Too Long; Didn’t Read (TL;DR) newsletter #97

Welcome to issue #97 of TL;DR. This is a weekly synthesis of things you need to know about education, technology, and literacy. Feel free to share with someone that you believe would benefit. Subscribe to this newsletter if you haven’t already.

This week’s issue is all about resisting bots & weaponized disinformation.

I try to keep the information below a bit brief. This week there is far more detail, and nuance as events of the week pulled together some important themes. Please read across the links and let me know if you see the same patterns that I do.

This week I had a great chat with Peggy Semingson about teaching & learning in higher ed. You can watch the video here.

Please get in touch with me at hello@wiobyrne.com. You can review archives of the newsletter here or on Medium. I also share the quotes at the bottom of the newsletter on Instagram.

WATCH

Net Neutrality II: Last Week Tonight with John Oliver (19:32)

We’ve talked a lot about net neutrality here in TL;DR and the ultimate effects on the Internet and your freedoms. John Oliver brought this issue to the attention of many with his previous piece on the FCC. If you’re trying to make sense of net neutrality, I recommend watching both of these videos. Please note that these two videos contain some language that is NSFW.

This latest video gives an update to the net neutrality debate and the current politics of the situation. In the video, Oliver instructs his viewers to flood the FCC website to urge the FCC to keep strong net neutrality rules. The caused the FCC website to crash for a period of time due to the traffic.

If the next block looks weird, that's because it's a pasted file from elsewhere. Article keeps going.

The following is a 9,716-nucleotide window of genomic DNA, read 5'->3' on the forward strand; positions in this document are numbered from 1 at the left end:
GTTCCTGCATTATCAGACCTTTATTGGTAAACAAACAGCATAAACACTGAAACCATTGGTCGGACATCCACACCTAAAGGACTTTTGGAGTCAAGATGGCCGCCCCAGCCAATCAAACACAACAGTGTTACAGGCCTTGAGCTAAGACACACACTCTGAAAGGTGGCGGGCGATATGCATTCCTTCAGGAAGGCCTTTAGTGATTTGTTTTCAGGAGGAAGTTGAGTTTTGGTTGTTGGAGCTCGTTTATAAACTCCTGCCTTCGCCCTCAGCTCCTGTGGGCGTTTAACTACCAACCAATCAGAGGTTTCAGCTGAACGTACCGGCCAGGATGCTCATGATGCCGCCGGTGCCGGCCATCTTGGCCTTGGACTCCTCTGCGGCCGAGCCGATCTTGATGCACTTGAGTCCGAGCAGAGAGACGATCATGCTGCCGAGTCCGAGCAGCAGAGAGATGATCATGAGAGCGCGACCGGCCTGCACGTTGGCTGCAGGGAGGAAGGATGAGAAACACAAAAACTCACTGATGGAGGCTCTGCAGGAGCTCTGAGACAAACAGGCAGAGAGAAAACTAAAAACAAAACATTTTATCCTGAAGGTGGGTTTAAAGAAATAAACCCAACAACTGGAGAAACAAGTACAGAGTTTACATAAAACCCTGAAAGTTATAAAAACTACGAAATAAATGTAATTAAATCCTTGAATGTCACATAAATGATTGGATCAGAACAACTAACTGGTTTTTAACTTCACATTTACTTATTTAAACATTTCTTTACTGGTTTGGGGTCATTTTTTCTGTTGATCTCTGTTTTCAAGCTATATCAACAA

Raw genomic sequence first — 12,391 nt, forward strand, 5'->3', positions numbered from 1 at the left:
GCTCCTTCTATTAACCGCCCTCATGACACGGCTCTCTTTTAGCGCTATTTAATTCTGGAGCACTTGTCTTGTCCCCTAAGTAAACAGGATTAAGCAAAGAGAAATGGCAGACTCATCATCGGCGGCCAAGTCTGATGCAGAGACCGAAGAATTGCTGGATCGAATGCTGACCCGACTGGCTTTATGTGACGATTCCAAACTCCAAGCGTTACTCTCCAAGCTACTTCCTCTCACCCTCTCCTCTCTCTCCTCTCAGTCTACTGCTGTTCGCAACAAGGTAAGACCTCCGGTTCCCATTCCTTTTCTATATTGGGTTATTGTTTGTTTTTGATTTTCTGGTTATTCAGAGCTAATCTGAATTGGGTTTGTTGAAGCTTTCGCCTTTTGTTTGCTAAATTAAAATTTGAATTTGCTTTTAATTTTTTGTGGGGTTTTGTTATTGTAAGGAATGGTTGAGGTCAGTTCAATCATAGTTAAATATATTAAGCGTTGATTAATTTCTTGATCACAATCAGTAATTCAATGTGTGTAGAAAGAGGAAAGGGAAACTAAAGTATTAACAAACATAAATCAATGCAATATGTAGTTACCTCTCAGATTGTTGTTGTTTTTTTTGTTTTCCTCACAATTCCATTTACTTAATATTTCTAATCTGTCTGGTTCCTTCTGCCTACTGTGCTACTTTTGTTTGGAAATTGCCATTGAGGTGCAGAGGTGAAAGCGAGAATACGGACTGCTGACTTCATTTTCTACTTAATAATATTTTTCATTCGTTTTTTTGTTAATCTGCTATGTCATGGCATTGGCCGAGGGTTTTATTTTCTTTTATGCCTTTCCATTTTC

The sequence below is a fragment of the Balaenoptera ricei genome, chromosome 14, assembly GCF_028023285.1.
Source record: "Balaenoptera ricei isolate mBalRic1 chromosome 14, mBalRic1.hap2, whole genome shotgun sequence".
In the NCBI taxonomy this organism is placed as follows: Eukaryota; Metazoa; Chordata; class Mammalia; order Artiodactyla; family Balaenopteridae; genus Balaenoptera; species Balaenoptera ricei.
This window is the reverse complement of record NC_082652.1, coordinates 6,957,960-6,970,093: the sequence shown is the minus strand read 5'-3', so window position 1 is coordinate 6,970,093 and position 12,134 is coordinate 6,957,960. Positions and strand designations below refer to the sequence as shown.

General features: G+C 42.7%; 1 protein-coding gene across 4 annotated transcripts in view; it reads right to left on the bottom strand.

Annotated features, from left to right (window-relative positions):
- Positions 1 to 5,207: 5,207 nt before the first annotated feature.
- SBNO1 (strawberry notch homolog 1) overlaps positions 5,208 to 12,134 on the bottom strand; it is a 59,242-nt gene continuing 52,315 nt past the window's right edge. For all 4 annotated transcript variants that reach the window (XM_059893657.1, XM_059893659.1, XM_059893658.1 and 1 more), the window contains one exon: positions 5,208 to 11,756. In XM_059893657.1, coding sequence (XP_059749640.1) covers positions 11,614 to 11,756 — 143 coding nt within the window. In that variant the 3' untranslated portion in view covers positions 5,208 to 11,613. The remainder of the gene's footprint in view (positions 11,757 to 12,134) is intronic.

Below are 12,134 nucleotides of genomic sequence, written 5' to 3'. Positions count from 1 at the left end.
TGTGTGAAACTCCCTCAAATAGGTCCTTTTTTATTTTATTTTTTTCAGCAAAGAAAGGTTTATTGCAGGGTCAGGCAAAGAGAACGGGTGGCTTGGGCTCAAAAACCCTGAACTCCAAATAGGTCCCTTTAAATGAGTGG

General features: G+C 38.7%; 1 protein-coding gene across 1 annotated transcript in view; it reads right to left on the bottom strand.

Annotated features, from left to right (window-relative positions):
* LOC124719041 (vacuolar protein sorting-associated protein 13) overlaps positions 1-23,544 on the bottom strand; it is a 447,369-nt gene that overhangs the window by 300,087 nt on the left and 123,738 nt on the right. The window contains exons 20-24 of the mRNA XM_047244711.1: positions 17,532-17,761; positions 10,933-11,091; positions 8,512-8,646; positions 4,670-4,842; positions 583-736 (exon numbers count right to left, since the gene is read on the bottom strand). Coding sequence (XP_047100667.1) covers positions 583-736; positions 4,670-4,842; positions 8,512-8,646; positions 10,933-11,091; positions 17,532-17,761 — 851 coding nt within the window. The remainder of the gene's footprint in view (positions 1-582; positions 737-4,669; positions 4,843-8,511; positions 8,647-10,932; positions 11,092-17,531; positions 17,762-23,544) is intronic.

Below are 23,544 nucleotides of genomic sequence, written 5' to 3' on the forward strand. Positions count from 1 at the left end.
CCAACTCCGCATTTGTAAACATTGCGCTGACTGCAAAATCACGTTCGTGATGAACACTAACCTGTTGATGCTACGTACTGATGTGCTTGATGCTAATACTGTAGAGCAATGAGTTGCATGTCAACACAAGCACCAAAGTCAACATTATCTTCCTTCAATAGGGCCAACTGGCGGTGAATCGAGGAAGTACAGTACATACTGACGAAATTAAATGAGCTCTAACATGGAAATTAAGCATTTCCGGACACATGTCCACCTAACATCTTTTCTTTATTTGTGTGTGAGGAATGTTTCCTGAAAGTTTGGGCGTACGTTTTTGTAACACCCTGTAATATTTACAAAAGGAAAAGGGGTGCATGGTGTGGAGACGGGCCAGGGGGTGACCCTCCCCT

In response to this, a flood of bots have been leaving comments on the FCC websitethat run contrary to the work from this initiative started by Oliver.

I think in our future we’ll need to make plans and policy to address these swarms of bots that are released to sway public opinion.

READ

Why the Macron hacking attack landed with a thud in France

This past week, the French election was held and a lot of eyes were watching to see the effects of the media, spammers, bots, and hackers on the results. I was paying a lot of attention as I’ve seen the effects of these forces in the Brexit vote, and in the U. S. Presidential election.

I definitely recommend reading the following pieces for more background on the hacks and disinformation attacks surrounding the election:

The final verdict on the role of these forces in the French election appears to be that hacking and disinformation attempts failed to sway the election. It is still too early to fully understand the different forces and decisions that addressed these attacks. Nevertheless, we need to study these events to identify ways to address future concerns.

Human-robot interactions take step forward with “emotional” chatbot

Last year after the Facebook Developer’s Conference, I spent some time thinking about the potential future uses of bots, and most specifically chatbots in educational contexts. A bot is basically a set of scripts, or a program that is taught to act in specific ways. It automates functions you would typically perform on your own.

This piece in The Guardian discusses advances in “emotional chatting machines” or ECMs that have the ability to produce factually coherent answers while also imbuing emotions into responses.

I think there are tremendous opportunities to develop chatbots, or ECMs for use in working with students to support them to answer basic questions. Perhaps they can also provide some praise and critique along the way.